In his first start for Jurgen Klopp in the Capital One Cup, Sturridge receives the ball, shoots and scores. The England striker would score again just five minutes later, having beaten the offside trap.
It was just half an hour on the clock but in such a short time, Sturridge proved why he is one of the best strikers in Europe.
It’s quite clear that Liverpool have had problems in almost every department since they last won the league title, all the way back in 1990. They have had problems in defense, problems in the middle of the park — the fans have seen some very flimsy goalkeepers too.
However, there is one area where Liverpool have managed to consistently keep quality players — up front. From Robbie “God” Fowler to Luis Suarez, the club have had some high quality players leading their attack over the past two decades. Daniel Sturridge may not be as big a name as the likes of Fernando Torres or Michael Owen yet, but all signs point towards the fact that he has the potential to be as big.
After all, Sturridge averages 0.62 goals per league game since he made his debut in 2013. For any striker, that ratio is pretty brilliant. He also needs only six goals in his next 11 games to become the fastest Liverpool player to reach 50 goals for Liverpool — these stats give one an overview as to how good the forward really is.
However, there is one “slight” problem — Daniel Sturridge cannot stay fit if his mother’s life depended on it. It’s so bad that it’s become a running joke, similar to Abou Diaby’s fortunes at Arsenal.
Since making his debut in January 2013, the English striker has missed over half of the games that the club has played. Sturridge has managed to play only a thousand minutes of football in the past one and a half seasons — he has spent more time in the hospital bed than he has in front of the Kop at Anfield.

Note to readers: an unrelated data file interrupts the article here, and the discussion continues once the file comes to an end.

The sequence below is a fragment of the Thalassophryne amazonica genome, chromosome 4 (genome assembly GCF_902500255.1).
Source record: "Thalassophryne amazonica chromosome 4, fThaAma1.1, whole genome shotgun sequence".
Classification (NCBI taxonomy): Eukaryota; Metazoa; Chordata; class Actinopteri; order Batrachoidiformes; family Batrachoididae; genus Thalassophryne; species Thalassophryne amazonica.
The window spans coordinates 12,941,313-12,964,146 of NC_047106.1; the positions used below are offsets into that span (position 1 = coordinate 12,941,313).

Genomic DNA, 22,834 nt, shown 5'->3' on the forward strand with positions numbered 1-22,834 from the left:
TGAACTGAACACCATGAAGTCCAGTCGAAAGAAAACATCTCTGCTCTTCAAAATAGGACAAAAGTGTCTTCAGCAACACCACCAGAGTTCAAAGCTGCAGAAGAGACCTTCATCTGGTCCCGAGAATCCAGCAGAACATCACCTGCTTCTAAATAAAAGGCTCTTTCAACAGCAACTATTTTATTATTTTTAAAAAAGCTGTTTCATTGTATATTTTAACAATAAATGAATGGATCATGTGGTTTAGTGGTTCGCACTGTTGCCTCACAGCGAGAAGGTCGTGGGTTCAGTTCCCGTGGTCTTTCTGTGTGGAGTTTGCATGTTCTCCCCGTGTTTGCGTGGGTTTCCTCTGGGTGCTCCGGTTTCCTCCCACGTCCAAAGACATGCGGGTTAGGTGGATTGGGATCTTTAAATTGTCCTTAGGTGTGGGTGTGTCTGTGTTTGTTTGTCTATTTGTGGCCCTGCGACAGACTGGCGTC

Despite averaging 30 appearances a season in his professional career, Sturridge has had only one fully fit season at the very top level with a supposed “top team”. This was of course, the season he and Luis Suarez broke the record of most goals for a duo in a 38 game league season — a season where he assisted eight, and scored 25 goals.
That’s how good Daniel Sturridge is.
Liverpool signed Christian Benteke and Danny Ings in the summer for nearly £40 million combined, but the duo haven’t managed to make any impact on the Anfield faithful.
Despite being Liverpool’s highest goal scorer so far this season, Benteke has flopped in most matches, with the Kop questioning his ability to adapt and fit into Klopp’s system. Ings, meanwhile, got sidelined with an ACL injury shortly after scoring his second goal for his new club. Suffice to say, the Kop does not want its Champions League hopes to rest solely on the shoulders of 19-year-old Divock Origi, or Benteke who has flattered to deceive so far.
Perhaps, that is why Sturridge is so important. A player who has four goals this season in a mere 280 minutes of play, a player who can score despite two defenders marking him, is a player who is ideal to lead Liverpool’s attack in the league, and otherwise.
Liverpool failed to score against Watford, they failed to win against West Bromwich Albion, and they barely won against Swansea. All of those were games where Sturridge was missing. That is why they need him. He takes to football (after injury) like a fish to water, adapting and thriving easily.
His case is actually similar to Robin van Persie’s at Arsenal. Van Persie — despite his injury troubles — went on to become a world class striker in the 2011/2012 season. Before that, there were lingering doubts as to whether the Gunners should persist with the Dutchman since he was always crocked but it paid off in the end.
There can be no doubt, that a fit Daniel Sturridge — still only 26-years-old — is the best striker in the league, barring only a fit Sergio Aguero. He may leave the fans frustrated with his injuries. He may even leave some fuming, in a state of agitation.
But it’s all a part and parcel of the enigma that is Daniel Sturridge. Liverpool need to be patient — they’d be foolish not to. After all, the night is darkest right before the dawn.